Rare Rachmaninoff opera, Gypsy style
In an era when musicians mine the dark corners of many composers’ output, searching for the odd masterpiece to bring to light, the operatic efforts of Sergei Rachmaninoff have remained oddly untouched. Though a few excerpts have found their way into the vocal repertory, none of the composer’s three completed operas seems to have found a secure foothold in Western opera houses.
Alexander Prokhorov begs to differ. Prokhorov, a Russian-born bass-baritone, is artistic director of Commonwealth Lyric Theater, a small Boston opera company, and he has a passion for bringing to light little-known repertoire from his homeland. Last year the company put on Tchaikovsky's one-act opera “Iolanta,” and this year the company is tackling “Aleko,” Rachmaninoff’s first opera, written in 1892 when he was a 19-year-old student.
Discussing the opera during a recent phone interview, Prokhorov made clear that more than mere duty or curiosity lay behind his decision to stage it. “ ‘Aleko’ is a real dream come true,” he said.
The seeds of that dream were planted in Prokhorov's own student days at the Moscow Conservatory, where he was originally a piano student. When at 19 he began singing lessons, one of the first pieces he took on was the Old Gypsy’s Aria from “Aleko,” and it remained in his audition package for years. He arrived in Boston in 1999 to pursue advanced degrees in opera, first at the Longy School of Music and later at Boston University’s Opera Institute.
All the while, he said, “I was dreaming about my small company. I was thinking of making a company which will bring together a lot of enthusiastic people, different levels of professionalism. And to show the world, especially here in America, some Russian masterpieces which no one performs here.”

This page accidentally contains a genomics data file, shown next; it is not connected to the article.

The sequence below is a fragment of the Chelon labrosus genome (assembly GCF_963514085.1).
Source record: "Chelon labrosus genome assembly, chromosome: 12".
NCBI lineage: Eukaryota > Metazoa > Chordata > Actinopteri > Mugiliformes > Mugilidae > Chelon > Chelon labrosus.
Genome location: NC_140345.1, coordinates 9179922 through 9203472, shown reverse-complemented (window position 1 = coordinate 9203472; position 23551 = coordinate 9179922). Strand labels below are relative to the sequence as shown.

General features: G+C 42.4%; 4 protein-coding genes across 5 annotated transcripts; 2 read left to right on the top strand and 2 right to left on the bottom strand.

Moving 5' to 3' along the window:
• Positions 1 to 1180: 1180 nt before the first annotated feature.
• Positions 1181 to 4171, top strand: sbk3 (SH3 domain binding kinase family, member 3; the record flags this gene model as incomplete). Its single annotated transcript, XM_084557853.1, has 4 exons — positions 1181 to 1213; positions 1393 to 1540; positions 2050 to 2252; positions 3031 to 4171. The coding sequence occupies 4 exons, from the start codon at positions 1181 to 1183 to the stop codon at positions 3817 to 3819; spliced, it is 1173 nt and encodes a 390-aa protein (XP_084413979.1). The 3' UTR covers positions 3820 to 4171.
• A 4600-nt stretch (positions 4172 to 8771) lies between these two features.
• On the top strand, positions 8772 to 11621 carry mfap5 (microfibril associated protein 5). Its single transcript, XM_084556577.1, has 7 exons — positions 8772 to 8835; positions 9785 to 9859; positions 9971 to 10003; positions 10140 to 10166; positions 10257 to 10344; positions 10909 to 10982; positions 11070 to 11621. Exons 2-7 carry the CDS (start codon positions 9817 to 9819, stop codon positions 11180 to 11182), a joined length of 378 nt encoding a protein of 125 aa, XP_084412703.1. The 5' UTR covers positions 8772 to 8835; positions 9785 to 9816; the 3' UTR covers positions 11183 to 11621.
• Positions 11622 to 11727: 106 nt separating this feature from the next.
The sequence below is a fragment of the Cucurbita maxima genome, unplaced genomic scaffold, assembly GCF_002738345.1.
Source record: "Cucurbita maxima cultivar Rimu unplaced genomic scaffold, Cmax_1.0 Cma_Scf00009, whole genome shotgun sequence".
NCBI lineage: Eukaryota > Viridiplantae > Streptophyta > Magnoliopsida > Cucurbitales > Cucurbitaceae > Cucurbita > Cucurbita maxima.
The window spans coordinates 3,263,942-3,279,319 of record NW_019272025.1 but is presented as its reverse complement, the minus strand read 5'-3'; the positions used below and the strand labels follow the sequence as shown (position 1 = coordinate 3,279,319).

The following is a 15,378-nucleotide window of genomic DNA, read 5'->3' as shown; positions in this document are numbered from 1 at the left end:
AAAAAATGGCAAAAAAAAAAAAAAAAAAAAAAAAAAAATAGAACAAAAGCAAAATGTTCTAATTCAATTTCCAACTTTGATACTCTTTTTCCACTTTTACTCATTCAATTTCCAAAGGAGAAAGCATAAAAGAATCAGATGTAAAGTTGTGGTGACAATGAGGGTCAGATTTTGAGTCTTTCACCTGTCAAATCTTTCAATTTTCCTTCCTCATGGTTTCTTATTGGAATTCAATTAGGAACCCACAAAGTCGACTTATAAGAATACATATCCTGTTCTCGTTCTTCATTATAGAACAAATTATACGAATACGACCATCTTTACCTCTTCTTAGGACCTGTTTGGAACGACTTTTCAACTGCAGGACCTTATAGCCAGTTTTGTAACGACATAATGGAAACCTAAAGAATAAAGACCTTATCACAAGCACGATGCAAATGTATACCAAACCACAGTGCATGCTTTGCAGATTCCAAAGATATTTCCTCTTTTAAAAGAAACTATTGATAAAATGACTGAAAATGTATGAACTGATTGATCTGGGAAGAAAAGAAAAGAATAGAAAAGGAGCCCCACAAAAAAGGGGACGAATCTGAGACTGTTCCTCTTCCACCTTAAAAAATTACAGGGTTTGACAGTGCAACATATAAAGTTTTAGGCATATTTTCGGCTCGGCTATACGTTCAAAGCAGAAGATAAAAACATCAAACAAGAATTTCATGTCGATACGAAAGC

The title character of “Aleko” is a Russian who has grown tired of society and has joined up with a band of Gypsies who have embraced a rootless existence and free love. He falls for Zemfira, a Gypsy girl whom he wants to possess exclusively. But when Zemfira tires of Aleko and discards him for a younger man, Aleko kills them both in a fit of rage. When the bodies are discovered, Aleko is cast out of the Gypsy caravan. His final words: “Oh, woe! Oh, grief! Again I am alone!”
The opera shows, among other things, how influential Bizet's “Carmen” and Mascagni's “Cavalleria rusticana” were at the time. Prokhorov also sees the influence of Tchaikovsky's “Eugene Onegin”; the character of Aleko, he said, is “this reckless hero who’s a mix of [Carmen’s] Don José and Onegin.”
But what Prokhorov loves about the piece is that even in this early specimen, Rachmaninoff’s characteristic sound, with its dark color and unusual harmonies, is already audible. “The music itself is very original,” he said. “You can see influences, but this is already Rachmaninoff. You can see his style for the rest of his career.”
For all his love of the piece, though, Prokhorov always thought it too static, with too little stage action. He began thinking about how little Rachmaninoff had actually engaged with the Gypsies’ life in “Aleko,” and how that might have brought the piece to life. “And I started to think, I should insert some traditional Gypsy dances into the opera,” he explained.
So Prokhorov began listening to traditional Gypsy dances and chose five of them that he thought would make the piece more dynamic. He enlisted the help of Buffalo-based composer Moshe Shulman, who also reduced the score’s instrumentation for a smaller orchestra to play, to orchestrate the dances in Rachmaninoff’s style. Members of a local Jewish musical theater, Firelech, will dance them on stage.
“It’s very smooth,” Prokhorov said of the way the traditional dances fit into the score. “I bet that 70 percent of the audience wouldn’t know, is it traditional, or is it Rachmaninoff?”
The production also fulfills his dream of a production that has a familial, communal feel, bringing in musicians of widely varying ages and skill levels. The cast includes veteran singers, friends of Prokhorov from both Russia and Boston. But it also includes singers between the ages of 6 and 18 from Lucky Ten, a vocal studio for young performers of which Prokhorov is co-director.
“I’m trying to make an opera community, a family,” he said. “That’s what Commonwealth Lyric Theater is.”